We almost ran out of pens at the world’s biggest neuroscience conference! This year’s Society for Neuroscience (SfN) was the first in-person meeting since 2019. And we’re really happy that it happened. Firstly, we’ve so missed the nerdy vibes of sci-comm bustle. Secondly, taking a stroll under palms in sunny San Diego feels really nice in November! Last but not least, it would have been downright impossible to sign copies of our new book online.
Because that’s right, our new book, “How Your Brain Works: Neuroscience Experiments for Everyone” written by our co-founders, Drs. Greg Gage and Tim Marzullo, has just been released by MIT Press! It’s a lengthy volume yet easy to digest, and even easier to keep open as you fiddle with electrodes, insects or your own nervous system in your classroom or home lab.
The book contains over 50 experiments you can do anywhere you want if you have one of our SpikerBoxes. But even if you don’t, you can always flex your engineering abilities and DIY one using our open-source schematics!
The classroom-ready, open-ended experiments include:
- What does our brain do when we exercise or hold our breath?
- How do our brains tell our bodies to jump, dance, or sing?
- How fast do signals travel down a neuron?
- Can we really enhance our memories during sleep?
- How does the brain get your attention?
- How do brain stimulators (used in treating Parkinson’s disease) really work?
- How long does it take the brain to decide?
- And many more!
— Written by Tim Marzullo —
South Korea (called the “Republic of Korea” locally) is a great fit for Backyard Brains. The country is famous for investing heavily in technology and education, having modernized at a mind-boggling pace since the ceasefire of the Korean War (1950-1953). Over the past two years, we have been working closely with a Korean company, OSUNHITECH.
They have been in business for the last 25 years, and are about 3x the size of Backyard Brains (the size is important – there are only three layers of management at OSUNHITECH, so decisions can be made relatively quickly and negotiations tend to be efficient). They primarily produce microscopes (and are an official importer for Zeiss), are focused on the educational market, and have been looking to expand into neuroscience and molecular biology. Microscopy and neuroscience walk hand in hand, so we were open to discussing an alliance with them when first contact was made.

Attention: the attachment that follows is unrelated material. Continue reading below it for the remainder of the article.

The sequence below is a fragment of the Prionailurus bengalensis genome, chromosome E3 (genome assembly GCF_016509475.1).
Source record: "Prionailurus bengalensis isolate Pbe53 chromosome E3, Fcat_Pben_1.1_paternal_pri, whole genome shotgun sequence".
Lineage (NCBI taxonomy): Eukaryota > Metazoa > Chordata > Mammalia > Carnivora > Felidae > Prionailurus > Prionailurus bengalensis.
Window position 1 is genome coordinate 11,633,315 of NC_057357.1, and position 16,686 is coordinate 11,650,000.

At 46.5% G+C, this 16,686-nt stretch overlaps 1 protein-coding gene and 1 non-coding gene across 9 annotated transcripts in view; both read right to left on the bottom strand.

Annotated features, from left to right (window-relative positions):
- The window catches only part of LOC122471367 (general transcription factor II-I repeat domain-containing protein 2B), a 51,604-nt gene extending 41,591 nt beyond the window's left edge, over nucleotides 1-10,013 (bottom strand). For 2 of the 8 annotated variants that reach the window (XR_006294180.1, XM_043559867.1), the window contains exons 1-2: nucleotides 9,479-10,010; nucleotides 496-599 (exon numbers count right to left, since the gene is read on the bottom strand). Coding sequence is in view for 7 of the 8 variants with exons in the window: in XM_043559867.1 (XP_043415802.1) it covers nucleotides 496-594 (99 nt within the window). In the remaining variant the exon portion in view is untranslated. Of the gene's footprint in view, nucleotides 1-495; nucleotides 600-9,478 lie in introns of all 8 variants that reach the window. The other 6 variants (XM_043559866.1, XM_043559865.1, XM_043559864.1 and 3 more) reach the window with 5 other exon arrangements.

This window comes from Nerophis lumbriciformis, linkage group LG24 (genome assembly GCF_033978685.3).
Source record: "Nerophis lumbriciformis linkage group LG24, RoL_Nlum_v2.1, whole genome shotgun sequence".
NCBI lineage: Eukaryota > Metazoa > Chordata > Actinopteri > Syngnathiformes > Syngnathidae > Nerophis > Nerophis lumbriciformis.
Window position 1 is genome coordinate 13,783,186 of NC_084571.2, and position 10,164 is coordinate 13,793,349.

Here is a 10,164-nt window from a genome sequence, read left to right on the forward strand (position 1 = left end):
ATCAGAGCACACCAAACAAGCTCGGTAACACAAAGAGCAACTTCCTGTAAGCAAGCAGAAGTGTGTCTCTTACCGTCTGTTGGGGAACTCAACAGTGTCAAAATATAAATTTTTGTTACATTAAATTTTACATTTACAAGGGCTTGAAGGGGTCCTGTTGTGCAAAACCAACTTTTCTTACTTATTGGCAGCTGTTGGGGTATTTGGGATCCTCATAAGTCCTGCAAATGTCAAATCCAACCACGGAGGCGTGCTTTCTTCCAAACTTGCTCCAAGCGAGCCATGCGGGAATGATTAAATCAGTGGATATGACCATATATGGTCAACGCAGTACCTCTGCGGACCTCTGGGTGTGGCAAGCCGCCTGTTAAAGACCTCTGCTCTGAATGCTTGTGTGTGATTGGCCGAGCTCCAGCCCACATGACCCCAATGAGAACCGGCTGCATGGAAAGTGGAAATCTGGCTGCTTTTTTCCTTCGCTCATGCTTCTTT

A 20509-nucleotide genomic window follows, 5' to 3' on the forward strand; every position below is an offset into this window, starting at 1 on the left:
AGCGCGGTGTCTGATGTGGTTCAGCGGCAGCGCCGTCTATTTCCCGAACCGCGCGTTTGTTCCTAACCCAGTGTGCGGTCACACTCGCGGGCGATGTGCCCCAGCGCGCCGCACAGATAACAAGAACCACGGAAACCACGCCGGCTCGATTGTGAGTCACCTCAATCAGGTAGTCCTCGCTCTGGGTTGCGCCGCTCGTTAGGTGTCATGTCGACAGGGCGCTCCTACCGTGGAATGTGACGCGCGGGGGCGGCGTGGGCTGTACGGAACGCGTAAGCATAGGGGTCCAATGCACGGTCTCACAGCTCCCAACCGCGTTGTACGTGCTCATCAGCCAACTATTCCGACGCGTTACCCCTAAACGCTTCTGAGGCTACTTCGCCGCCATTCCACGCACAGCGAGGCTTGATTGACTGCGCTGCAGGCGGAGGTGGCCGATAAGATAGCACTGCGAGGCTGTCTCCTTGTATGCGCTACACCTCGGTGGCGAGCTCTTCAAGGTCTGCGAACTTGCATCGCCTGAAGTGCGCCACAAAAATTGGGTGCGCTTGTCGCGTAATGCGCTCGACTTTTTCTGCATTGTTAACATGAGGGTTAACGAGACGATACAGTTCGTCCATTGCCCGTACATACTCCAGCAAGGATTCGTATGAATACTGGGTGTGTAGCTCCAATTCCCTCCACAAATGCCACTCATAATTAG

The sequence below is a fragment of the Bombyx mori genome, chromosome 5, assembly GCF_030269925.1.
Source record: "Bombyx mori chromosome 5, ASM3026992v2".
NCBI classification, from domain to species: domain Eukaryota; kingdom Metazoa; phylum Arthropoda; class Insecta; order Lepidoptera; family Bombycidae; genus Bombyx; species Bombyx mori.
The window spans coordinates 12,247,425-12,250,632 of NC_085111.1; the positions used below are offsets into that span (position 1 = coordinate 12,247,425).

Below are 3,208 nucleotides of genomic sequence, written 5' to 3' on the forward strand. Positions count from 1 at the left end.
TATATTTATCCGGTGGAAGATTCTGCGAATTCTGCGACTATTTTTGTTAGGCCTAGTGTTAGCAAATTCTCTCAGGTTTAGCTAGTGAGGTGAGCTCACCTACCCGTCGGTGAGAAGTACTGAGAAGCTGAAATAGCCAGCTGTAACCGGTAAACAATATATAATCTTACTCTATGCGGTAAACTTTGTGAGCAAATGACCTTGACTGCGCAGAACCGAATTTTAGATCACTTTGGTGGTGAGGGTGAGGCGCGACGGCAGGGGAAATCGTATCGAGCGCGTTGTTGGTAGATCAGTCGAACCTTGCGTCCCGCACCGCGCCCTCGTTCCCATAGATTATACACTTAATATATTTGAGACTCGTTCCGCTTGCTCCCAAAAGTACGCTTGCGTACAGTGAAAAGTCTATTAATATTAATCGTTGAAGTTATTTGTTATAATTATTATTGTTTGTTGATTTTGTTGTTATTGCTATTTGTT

This summer’s been a busy and buzzy season for spreading the word on DIY neuroscience! As part of the outreach activities, our crew hit Paris to attend FENS (Forum of European Neuroscience), Europe’s largest international neuroscience conference. We set up shop there and demoed the latest upgrades of our bioamplifiers. And got sore muscles from cycling along the Champs-Élysées!
The schedule was jam-packed with sci-comm activities, with over 7,500 fellow neuroscientists, graduate and doctoral students as well as teachers partaking in scientific symposia, poster presentations, workshops, mini conferences. (Hanging out, caffeinating and exchanging ideas with other nerdy folks at the rooftop terrace was also a huge part of it, especially in the mornings and evenings.)
Our booth was one of the liveliest spots. For who doesn’t itch to get a taste of a powerful brain-computer interface packed up into a couple of little orange boxes made world-famous by TED?
Or to engage in a cyborgian cup stacking contest using our robotic arm called The Claw…